Jupiter 0-4-0ST Andrew Barclay 1362 1913 To Thomas Ward & Co. Ltd., Sheffield, circa 1921, thence to Esholt Sewage Works, Yorks.
Saturn 0-4-0ST Andrew Barclay 1371 1914 To Bute Works Supply Co. Ltd., Cardiff, 1920 thence to Elba Tinplate Works, Nr. Swansea 1923; to Velindre Tinplate Works circa 1954 and scrapped circa 1958
Undaunted 0-4-0ST Hawthorn Leslie 3083 1914 To G. Cohen, Sons & Co. Ltd., Canning Town for scrap 10/3/1954
Liberty 0-4-0ST Hawthorn Leslie 3089 1914 Scrapped on site by W. Arnott Young & Co. Ltd. 8/1963
Arethusa 0-4-0ST Hawthorn Leslie 3090 1914 To T. Hall & Co. (Llanshamlet), dealer, 1949, thence to Stella South Power Station, Blaydon-on-Tyne 12/1952. To Blaydon Generating Station 11/1955; scrapped 1965
Laurel 0-4-0ST Hawthorn Leslie 3091 1914 Disposal as Hawthorn Leslie 3083 but on 16/12/1957
Fearless 0-4-0ST Hawthorn Leslie 3134 1915 To Holland, Hannen & Cubitts Ltd. (Contractors), Kent, 1927 sold or scrapped after 1930
Invincible 0-4-0ST Hawthorn Leslie 3135 1915 Withdrawn 1956, to RAE Farnborough 1959, now at Isle of Wight Steam Railway, Havenstreet, I.o.W.
Lennox 0-4-0ST Hawthorn Leslie 3142 1915 To stationary boiler use by 1959, sold to J. Hardwick, Sons & Co. Ltd., West Ewell, for scrap 10/1959
Lark 0-4-0ST Hawthorn Leslie 3143 1915 As Hawthorn Leslie 3090 in 1949, thence to Steel Company Of Wales Ltd., Port Talbot, scrapped 1954
Lance 0-4-0ST Hawthorn Leslie 3155 1915 To South Staffs Mond Gas Company, Dudley Port, Staffs. circa 1920. To J. Cashmore for scrap 1952
Lynx 0-4-0ST Hawthorn Leslie 3156 1915 To Whitwood Chemical Co. Ltd., West Yorks. circa 1920
Legion 0-4-0ST Hawthorn Leslie 3158 1916 Disposal as Hawthorn Leslie 3089
Leonidas 0-4-0ST Hawthorn Leslie 3159 1916 To G. Simm (Machinery) Ltd. 11/4/1949 thence to T.Hall & Co.(Llansamlet) Ltd, dealer, 1949. To Norton Hill Colliery, Somerset 1951, scrapped circa 1955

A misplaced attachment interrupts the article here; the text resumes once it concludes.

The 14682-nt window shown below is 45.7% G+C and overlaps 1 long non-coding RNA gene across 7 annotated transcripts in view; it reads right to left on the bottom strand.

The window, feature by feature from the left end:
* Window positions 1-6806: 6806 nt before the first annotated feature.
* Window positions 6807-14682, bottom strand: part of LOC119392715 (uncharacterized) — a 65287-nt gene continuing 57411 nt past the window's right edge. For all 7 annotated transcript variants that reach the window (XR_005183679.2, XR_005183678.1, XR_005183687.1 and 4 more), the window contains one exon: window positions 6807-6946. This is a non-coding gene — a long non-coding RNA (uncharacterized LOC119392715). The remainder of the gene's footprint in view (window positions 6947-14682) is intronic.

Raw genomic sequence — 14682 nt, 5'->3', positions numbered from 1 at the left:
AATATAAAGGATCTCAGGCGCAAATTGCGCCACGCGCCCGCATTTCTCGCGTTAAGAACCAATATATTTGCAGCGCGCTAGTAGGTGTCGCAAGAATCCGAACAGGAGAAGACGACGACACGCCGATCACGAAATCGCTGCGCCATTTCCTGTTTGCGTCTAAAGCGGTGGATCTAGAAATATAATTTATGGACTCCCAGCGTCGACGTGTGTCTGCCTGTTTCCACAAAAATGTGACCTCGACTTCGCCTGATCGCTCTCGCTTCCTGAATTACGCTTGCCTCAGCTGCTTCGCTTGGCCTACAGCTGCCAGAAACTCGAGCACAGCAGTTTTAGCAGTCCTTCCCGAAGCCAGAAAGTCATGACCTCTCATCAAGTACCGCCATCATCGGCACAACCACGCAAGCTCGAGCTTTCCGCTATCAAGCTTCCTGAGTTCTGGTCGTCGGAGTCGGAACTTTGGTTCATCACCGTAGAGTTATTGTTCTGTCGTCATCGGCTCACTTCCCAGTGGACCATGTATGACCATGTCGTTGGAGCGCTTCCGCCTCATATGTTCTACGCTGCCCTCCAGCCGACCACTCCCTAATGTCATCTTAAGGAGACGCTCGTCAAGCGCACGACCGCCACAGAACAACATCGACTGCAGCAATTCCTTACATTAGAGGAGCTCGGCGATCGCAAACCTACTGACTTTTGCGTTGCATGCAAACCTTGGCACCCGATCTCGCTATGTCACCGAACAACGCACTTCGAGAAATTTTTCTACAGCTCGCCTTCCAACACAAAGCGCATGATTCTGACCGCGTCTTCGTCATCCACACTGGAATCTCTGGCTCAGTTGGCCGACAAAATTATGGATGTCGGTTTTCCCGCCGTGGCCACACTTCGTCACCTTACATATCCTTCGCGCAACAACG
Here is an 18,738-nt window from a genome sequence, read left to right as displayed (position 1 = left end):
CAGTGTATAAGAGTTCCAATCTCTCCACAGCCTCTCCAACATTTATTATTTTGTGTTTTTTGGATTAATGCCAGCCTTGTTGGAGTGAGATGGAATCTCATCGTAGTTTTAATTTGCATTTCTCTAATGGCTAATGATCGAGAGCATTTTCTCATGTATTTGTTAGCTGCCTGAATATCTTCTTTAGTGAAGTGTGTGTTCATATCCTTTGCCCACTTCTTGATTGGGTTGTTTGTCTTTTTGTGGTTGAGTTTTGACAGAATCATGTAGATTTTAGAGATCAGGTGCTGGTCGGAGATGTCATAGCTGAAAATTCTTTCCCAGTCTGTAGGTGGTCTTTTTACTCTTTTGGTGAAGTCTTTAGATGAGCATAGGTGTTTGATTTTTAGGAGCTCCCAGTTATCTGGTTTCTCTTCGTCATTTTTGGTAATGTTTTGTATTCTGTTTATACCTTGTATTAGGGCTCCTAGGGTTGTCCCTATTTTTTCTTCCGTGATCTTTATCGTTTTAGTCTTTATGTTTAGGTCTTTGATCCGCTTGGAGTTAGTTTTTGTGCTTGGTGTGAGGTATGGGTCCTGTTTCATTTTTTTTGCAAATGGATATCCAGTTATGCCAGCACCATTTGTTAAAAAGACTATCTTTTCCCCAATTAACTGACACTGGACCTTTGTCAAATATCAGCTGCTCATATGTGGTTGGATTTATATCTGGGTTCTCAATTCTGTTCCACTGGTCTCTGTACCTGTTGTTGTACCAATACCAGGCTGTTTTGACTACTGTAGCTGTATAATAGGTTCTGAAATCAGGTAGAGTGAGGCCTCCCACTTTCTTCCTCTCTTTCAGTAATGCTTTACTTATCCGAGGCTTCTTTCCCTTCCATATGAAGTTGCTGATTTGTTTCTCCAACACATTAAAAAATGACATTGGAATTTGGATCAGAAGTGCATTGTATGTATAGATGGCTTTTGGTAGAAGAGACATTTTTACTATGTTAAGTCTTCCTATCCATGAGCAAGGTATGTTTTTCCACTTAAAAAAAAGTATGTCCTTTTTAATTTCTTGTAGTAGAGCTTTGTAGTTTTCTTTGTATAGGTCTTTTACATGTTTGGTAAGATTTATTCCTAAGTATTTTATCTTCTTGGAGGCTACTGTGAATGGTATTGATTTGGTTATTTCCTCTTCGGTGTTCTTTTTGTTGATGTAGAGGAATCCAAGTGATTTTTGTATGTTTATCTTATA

Loyal 0-4-0ST Hawthorn Leslie 3160 1916 To J. Hardwick, Sons & Co. Ltd., West Ewell for scrap 5/1964
Lucifer 0-4-0ST Hawthorn Leslie 3168 1916 To T. Hall & Co. (Llansamlet) Ltd. 1949 thence to NCB Graigola Fuel Works, Swansea, 1950. To Caerphilly Tar Distillation Plant 3/1959, thence to J. Pesci & Sons Ltd. for scrap circa 1961; scrapped circa 3/1963
Larne 0-4-0ST Hawthorn Leslie 3186 1916 To J. Cashmore, Great Bridge, Staffs for scrap 7/1959
Leviathan 0-4-0ST Hawthorn Leslie 3187 1916 As Hawthorn Leslie 3186 but sale date 9/1961
Linnett 0-4-0ST Hawthorn Leslie 3196 1916 As Hawthorn Leslie 3160 but sale date 10/1959
Lurcher 0-4-0ST Hawthorn Leslie 3198 1916 To T. Hall & Co. (Llansamlet) Ltd. 1949, thence to Armstrong Whitworth & Co. Ltd., Newcastle 5/1953 and scrapped 1966
Cynthia 0-4-0ST Hawthorn Leslie 3204 1916 To Dowlow Lime & Stone Co. Ltd., Buxton, Derbyshire, 1921
Cleopatra 0-4-0ST Hawthorn Leslie 3205 1916 To J. Lyons & Co. Ltd., Greenford, Middlesex 1921
Lion 0-4-0ST Peckett 1351 1914 To T. Hall & Co. (Llansamlet) Ltd. 1949, thence to Wallend Slipway & Engineering Co. Ltd., Northumberland 3/1950. To Chasewater Railway, Staffs 10/1974, thence to Foxfield Railway 1/1975 and currently at Lincolnshire Wolds Railway
Tiger 0-4-0ST Peckett 1352 1914 To Woodham Bros., Barry Dock, Glamorgan for scrap, 7/1963
Africa 0-4-0ST Peckett 1414 1916 Disposal as Hawthorn Leslie 3186
Australia 0-4-0ST Peckett 1427 1916 Disposal as Peckett 1352
Canada 0-4-0ST Peckett 1441 1916 To H. Bean, Gillingham, Kent for scrap 5/1964, sold on to Lacmonts Ltd., Sheerness and scrapped 6/1964
New Zealand 0-4-0ST Peckett 1464 1917 Sold or scrapped by 1951
Valiant 0-4-0ST Peckett 1490 1917 Disposal as for Andrew Barclay 1188
Vanguard 0-4-0ST Peckett 1491 1917 To Brereton Collieries Ltd., Staffordshire, 1920, thence to Rawnsley Shed 8/1959. To Hamstead Colliey, Staffordshire 1/1961 and scrapped 11/1962
Vengeance 0-4-0ST Peckett 1492 1917 To Salt Union Ltd., Worcestershire, 1923
Venerable 0-4-0ST Peckett 1493 1917 To C.D. Phillips Ltd., dealer, Newport, Monmouthshire, 1923, thence to Trafford Park Estates Ltd., Manchester
Haig 0-4-0ST Bagnall 2606 1939 To Coltness Iron Co. Ltd., Newmains, Lanarks., 10/1957, scrapped circa 9/1963
Beatty 0-4-0ST Hudswell Clarke 1696 1939 Withdrawn by 1956, to E.L. Pitt Ltd., Brackley, Northants., dealer, to Oxfordshire Ironstone Co. Ltd., Banbury, Oxfordshire, 1/1958 to G. Cohen & Co. Ltd. for scrap 6/1965
French 0-4-0ST Robert Stephenson & Hawthorn 6976 1939 Disposal as Hawthorn Leslie 3186
Marlborough 0-4-0ST Andrew Barclay 2081 1940 To ROF Chorley, Lancashire, 6/1941
Wellington 0-4-0ST Andrew Barclay 2082 1940 Disposal as Andrew Barclay 2081
Roberts 0-4-0ST Andrew Barclay 2083 1940 Disposal as Andrew Barclay 2081 but date unknown
Fisher 0-4-0ST Andrew Barclay 2085 1940 Disposal as Andrew Barclay 2081 but date of transfer 18/12/1940